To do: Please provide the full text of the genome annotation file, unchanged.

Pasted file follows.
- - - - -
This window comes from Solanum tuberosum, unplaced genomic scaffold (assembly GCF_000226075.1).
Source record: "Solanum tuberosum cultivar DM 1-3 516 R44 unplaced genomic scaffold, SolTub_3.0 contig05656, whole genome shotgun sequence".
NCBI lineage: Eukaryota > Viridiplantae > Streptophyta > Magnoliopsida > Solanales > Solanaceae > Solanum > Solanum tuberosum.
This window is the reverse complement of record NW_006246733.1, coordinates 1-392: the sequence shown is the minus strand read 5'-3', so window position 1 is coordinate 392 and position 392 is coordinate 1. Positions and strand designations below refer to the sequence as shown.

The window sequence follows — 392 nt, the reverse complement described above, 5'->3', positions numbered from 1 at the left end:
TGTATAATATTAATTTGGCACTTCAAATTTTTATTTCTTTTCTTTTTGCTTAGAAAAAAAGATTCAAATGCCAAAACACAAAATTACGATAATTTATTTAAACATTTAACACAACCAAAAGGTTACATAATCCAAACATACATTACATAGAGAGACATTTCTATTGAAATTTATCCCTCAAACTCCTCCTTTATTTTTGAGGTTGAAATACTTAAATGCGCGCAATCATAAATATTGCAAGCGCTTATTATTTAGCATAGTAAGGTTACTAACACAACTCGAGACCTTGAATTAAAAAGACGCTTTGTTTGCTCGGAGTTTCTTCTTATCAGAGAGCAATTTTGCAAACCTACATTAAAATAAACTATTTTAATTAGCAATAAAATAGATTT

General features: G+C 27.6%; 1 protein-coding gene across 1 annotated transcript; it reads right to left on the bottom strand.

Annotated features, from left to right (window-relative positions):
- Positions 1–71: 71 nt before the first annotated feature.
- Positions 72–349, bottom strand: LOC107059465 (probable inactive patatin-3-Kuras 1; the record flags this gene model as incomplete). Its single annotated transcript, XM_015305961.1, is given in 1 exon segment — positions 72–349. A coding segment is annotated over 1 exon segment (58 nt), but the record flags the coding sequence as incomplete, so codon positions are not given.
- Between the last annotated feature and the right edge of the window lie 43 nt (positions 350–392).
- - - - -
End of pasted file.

This window comes from Solanum tuberosum, unplaced genomic scaffold (assembly GCF_000226075.1).
Source record: "Solanum tuberosum cultivar DM 1-3 516 R44 unplaced genomic scaffold, SolTub_3.0 contig05656, whole genome shotgun sequence".
NCBI lineage: Eukaryota > Viridiplantae > Streptophyta > Magnoliopsida > Solanales > Solanaceae > Solanum > Solanum tuberosum.
This window is the reverse complement of record NW_006246733.1, coordinates 1-392: the sequence shown is the minus strand read 5'-3', so window position 1 is coordinate 392 and position 392 is coordinate 1. Positions and strand designations below refer to the sequence as shown.

The window sequence follows — 392 nt, the reverse complement described above, 5'->3', positions numbered from 1 at the left end:
TGTATAATATTAATTTGGCACTTCAAATTTTTATTTCTTTTCTTTTTGCTTAGAAAAAAAGATTCAAATGCCAAAACACAAAATTACGATAATTTATTTAAACATTTAACACAACCAAAAGGTTACATAATCCAAACATACATTACATAGAGAGACATTTCTATTGAAATTTATCCCTCAAACTCCTCCTTTATTTTTGAGGTTGAAATACTTAAATGCGCGCAATCATAAATATTGCAAGCGCTTATTATTTAGCATAGTAAGGTTACTAACACAACTCGAGACCTTGAATTAAAAAGACGCTTTGTTTGCTCGGAGTTTCTTCTTATCAGAGAGCAATTTTGCAAACCTACATTAAAATAAACTATTTTAATTAGCAATAAAATAGATTT

General features: G+C 27.6%; 1 protein-coding gene across 1 annotated transcript; it reads right to left on the bottom strand.

Annotated features, from left to right (window-relative positions):
- Positions 1–71: 71 nt before the first annotated feature.
- Positions 72–349, bottom strand: LOC107059465 (probable inactive patatin-3-Kuras 1; the record flags this gene model as incomplete). Its single annotated transcript, XM_015305961.1, is given in 1 exon segment — positions 72–349. A coding segment is annotated over 1 exon segment (58 nt), but the record flags the coding sequence as incomplete, so codon positions are not given.
- Between the last annotated feature and the right edge of the window lie 43 nt (positions 350–392).